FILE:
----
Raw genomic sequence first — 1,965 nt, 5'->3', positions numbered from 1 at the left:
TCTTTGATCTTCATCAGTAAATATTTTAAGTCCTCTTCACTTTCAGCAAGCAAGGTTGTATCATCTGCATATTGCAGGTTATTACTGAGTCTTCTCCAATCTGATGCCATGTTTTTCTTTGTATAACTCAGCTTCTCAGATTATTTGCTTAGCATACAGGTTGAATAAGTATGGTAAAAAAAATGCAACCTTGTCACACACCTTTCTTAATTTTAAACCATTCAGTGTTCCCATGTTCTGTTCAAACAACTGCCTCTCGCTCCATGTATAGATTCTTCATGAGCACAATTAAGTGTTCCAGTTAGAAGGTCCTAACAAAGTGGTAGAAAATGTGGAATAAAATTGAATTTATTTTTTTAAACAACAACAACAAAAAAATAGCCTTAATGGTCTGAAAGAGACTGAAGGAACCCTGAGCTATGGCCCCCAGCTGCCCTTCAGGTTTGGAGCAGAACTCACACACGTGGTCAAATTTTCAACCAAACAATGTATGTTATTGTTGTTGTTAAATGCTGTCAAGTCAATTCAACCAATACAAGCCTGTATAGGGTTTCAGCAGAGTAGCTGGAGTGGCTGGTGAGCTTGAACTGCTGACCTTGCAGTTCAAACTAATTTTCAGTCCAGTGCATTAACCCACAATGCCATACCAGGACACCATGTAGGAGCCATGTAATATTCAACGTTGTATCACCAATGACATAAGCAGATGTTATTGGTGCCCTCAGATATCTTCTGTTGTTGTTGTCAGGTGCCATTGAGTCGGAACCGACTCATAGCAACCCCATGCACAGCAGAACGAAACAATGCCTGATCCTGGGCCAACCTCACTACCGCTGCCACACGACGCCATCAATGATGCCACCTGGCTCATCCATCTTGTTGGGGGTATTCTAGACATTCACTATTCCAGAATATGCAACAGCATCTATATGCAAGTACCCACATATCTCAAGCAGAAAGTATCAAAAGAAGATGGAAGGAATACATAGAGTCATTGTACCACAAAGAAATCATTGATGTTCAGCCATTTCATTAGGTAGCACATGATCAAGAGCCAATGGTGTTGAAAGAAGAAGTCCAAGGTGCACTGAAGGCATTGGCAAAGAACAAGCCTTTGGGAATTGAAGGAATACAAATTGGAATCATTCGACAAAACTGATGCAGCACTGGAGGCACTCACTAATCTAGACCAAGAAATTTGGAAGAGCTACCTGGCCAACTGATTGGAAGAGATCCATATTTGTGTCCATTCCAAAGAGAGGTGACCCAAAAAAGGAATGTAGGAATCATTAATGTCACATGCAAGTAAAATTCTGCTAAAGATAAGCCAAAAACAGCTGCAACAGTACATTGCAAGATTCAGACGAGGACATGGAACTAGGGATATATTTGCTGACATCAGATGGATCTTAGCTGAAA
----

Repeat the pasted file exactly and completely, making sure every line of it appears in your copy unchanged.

Raw genomic sequence first — 1,965 nt, 5'->3', positions numbered from 1 at the left:
TCTTTGATCTTCATCAGTAAATATTTTAAGTCCTCTTCACTTTCAGCAAGCAAGGTTGTATCATCTGCATATTGCAGGTTATTACTGAGTCTTCTCCAATCTGATGCCATGTTTTTCTTTGTATAACTCAGCTTCTCAGATTATTTGCTTAGCATACAGGTTGAATAAGTATGGTAAAAAAAATGCAACCTTGTCACACACCTTTCTTAATTTTAAACCATTCAGTGTTCCCATGTTCTGTTCAAACAACTGCCTCTCGCTCCATGTATAGATTCTTCATGAGCACAATTAAGTGTTCCAGTTAGAAGGTCCTAACAAAGTGGTAGAAAATGTGGAATAAAATTGAATTTATTTTTTTAAACAACAACAACAAAAAAATAGCCTTAATGGTCTGAAAGAGACTGAAGGAACCCTGAGCTATGGCCCCCAGCTGCCCTTCAGGTTTGGAGCAGAACTCACACACGTGGTCAAATTTTCAACCAAACAATGTATGTTATTGTTGTTGTTAAATGCTGTCAAGTCAATTCAACCAATACAAGCCTGTATAGGGTTTCAGCAGAGTAGCTGGAGTGGCTGGTGAGCTTGAACTGCTGACCTTGCAGTTCAAACTAATTTTCAGTCCAGTGCATTAACCCACAATGCCATACCAGGACACCATGTAGGAGCCATGTAATATTCAACGTTGTATCACCAATGACATAAGCAGATGTTATTGGTGCCCTCAGATATCTTCTGTTGTTGTTGTCAGGTGCCATTGAGTCGGAACCGACTCATAGCAACCCCATGCACAGCAGAACGAAACAATGCCTGATCCTGGGCCAACCTCACTACCGCTGCCACACGACGCCATCAATGATGCCACCTGGCTCATCCATCTTGTTGGGGGTATTCTAGACATTCACTATTCCAGAATATGCAACAGCATCTATATGCAAGTACCCACATATCTCAAGCAGAAAGTATCAAAAGAAGATGGAAGGAATACATAGAGTCATTGTACCACAAAGAAATCATTGATGTTCAGCCATTTCATTAGGTAGCACATGATCAAGAGCCAATGGTGTTGAAAGAAGAAGTCCAAGGTGCACTGAAGGCATTGGCAAAGAACAAGCCTTTGGGAATTGAAGGAATACAAATTGGAATCATTCGACAAAACTGATGCAGCACTGGAGGCACTCACTAATCTAGACCAAGAAATTTGGAAGAGCTACCTGGCCAACTGATTGGAAGAGATCCATATTTGTGTCCATTCCAAAGAGAGGTGACCCAAAAAAGGAATGTAGGAATCATTAATGTCACATGCAAGTAAAATTCTGCTAAAGATAAGCCAAAAACAGCTGCAACAGTACATTGCAAGATTCAGACGAGGACATGGAACTAGGGATATATTTGCTGACATCAGATGGATCTTAGCTGAAA